Rodney was at a time so odious that an agent told me to rewrite him to be "more likable." And that's what I did. Because I agreed - I needed to show his humanity, his redeeming qualities. Because that is the truth of life; everyone has likable characteristics, even if you have to dig deeply to find them. Spend enough time with a person, and you will find ways to empathize, sympathize, and understand them. This is the complication of writing a dislikable character. Hatred happens when we refuse to see someone for their entire selves; we fear that if we see more than the qualities we hate, we will become them or worse, allow them to enter our hearts. Rodney is ignorant, and despite the fact that he is disconnected from the culture he is in, he feels entitled to changing it, questioning it, taking from it, romping through it for the sake of "experience". His journey in Without Shame is one where he meets contradictions and challenges to his complacent worldview. He comes from a background of racial, ethnic, and economic privilege, and this is something that has shaped his optimism, ideas of how to prosper, and confidence in those 1960s American ideals. At the start of the novel, he does not possess enough knowledge or wisdom to recognize what ignorance looks like, but readers will. I've tossed a ball high in the air for readers, and we will see where it lands. I do not make definitive conclusions. I do not state what my personal beliefs are. I created Rodney and other characters to reflect viewpoints and actions that I've observed from Westerners. "Play where it lies."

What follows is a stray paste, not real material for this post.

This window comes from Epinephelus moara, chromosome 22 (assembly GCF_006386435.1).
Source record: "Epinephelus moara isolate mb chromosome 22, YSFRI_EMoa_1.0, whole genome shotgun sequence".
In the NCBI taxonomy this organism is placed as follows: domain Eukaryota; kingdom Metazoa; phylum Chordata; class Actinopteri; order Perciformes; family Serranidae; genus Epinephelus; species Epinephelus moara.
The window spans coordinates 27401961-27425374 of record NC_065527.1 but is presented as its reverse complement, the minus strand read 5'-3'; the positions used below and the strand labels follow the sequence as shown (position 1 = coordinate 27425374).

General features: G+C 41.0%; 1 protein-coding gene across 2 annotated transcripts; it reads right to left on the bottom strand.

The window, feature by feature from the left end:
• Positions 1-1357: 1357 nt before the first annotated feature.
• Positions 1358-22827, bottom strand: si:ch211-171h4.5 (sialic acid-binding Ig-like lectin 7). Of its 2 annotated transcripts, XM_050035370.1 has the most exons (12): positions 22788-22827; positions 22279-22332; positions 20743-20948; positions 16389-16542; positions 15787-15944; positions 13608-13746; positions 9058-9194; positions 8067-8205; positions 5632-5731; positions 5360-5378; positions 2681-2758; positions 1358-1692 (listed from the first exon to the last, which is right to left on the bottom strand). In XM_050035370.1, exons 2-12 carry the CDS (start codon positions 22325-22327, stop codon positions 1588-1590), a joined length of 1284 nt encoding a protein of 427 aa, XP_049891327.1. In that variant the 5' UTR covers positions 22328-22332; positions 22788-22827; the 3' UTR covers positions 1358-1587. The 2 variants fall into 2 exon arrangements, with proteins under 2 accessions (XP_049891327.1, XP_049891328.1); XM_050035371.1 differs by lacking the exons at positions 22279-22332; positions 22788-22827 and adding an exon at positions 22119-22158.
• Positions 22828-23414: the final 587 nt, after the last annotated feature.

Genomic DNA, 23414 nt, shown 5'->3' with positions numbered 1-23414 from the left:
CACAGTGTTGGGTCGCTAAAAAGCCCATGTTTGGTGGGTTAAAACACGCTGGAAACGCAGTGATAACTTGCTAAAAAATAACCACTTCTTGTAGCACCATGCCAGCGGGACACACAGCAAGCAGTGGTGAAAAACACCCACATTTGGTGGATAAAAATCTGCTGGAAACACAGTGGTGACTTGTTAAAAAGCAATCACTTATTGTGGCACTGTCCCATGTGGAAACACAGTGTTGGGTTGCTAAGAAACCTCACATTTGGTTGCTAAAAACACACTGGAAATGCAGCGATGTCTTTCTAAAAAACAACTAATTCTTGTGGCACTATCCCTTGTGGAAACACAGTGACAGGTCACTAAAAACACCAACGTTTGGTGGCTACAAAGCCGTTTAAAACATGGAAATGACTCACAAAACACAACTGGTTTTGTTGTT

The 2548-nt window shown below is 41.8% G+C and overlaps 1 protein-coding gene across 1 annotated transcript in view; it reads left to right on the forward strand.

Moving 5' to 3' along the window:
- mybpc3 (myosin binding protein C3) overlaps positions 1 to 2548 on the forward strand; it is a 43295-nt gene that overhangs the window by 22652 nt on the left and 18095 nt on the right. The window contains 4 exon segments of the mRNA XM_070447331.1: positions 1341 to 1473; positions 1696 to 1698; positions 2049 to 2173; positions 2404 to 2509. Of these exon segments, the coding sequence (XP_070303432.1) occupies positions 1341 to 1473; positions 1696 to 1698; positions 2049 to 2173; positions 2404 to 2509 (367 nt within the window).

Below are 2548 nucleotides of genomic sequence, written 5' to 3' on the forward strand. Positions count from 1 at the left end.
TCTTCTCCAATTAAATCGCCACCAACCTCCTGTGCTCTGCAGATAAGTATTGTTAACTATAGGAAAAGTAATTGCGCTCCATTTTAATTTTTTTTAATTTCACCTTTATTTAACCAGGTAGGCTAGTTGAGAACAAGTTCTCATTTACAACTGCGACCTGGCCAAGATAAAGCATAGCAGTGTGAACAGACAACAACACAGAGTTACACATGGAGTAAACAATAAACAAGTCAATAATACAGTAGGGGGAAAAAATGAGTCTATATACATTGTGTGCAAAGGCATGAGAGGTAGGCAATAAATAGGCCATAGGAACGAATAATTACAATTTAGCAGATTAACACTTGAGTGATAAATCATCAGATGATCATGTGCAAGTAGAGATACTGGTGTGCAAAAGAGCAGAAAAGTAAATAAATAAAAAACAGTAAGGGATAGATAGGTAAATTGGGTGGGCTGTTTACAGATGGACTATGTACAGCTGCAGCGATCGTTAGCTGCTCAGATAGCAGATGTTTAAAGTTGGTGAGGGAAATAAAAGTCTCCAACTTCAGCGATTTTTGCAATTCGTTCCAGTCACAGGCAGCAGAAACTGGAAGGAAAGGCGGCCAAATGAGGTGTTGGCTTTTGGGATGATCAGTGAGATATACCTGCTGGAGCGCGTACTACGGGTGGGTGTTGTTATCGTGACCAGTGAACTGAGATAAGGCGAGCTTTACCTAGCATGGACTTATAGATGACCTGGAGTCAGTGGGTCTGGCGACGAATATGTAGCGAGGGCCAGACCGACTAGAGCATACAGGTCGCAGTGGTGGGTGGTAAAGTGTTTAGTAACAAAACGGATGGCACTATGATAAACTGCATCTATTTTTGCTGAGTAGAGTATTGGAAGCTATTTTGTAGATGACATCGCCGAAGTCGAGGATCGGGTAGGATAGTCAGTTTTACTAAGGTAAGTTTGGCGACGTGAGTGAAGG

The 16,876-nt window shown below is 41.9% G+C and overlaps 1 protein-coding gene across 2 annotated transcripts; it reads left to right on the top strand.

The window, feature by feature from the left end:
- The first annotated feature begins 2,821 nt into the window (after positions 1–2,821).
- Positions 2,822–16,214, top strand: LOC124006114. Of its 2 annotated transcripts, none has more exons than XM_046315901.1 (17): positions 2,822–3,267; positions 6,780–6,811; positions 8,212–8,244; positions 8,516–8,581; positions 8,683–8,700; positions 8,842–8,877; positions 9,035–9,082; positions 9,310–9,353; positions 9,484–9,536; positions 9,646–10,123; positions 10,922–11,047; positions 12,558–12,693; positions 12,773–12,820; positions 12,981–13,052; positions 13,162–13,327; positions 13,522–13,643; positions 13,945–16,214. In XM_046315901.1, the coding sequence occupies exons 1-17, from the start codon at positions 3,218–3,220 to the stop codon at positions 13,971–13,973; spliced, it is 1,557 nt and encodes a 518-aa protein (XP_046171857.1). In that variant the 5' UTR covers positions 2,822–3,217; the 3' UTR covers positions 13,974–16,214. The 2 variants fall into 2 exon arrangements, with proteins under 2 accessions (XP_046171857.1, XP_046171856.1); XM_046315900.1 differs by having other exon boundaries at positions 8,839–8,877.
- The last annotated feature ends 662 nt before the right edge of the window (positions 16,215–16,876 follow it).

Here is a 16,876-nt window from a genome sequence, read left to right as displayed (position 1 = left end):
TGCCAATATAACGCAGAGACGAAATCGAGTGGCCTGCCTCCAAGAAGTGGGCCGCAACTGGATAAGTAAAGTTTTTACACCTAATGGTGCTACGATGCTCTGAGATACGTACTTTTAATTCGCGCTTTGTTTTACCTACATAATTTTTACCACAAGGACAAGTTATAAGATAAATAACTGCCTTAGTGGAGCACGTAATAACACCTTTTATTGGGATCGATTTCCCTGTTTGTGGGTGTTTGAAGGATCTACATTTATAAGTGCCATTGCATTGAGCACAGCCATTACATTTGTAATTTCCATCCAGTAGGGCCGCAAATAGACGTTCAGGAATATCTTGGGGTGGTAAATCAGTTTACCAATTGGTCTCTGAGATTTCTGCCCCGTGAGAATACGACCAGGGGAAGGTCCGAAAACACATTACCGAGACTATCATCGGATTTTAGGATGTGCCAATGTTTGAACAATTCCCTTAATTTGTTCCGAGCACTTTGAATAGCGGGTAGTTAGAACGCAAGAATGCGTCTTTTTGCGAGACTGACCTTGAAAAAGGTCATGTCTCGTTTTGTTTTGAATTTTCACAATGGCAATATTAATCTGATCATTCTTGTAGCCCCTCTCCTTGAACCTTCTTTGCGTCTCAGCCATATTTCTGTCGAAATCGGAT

Sajib is an amalgam of the best teachers I've admired in my life: true to himself, deft with words, passionately committed to personal values and beliefs, rooted in personal understanding of life's purpose and meaning. Not exclusively "eastern," these are traits I admire in others and strive to possess; they are my vision of what a teacher and committed political activist should be, and that is why they belong to Sajib. While he is a teacher, he is not the quintessential "wise man"; he has flaws and discontent, as all characters should. He is clouded by his passion at times, to the point where he cannot see what his niece Sariyah needs and he speaks as if he is the only voice. He has been broken down and forced to rebuild many times. He speaks as if he doesn't have cares, but when his guard is down, it shows he is deeply restless and disconcerted by the position of his country.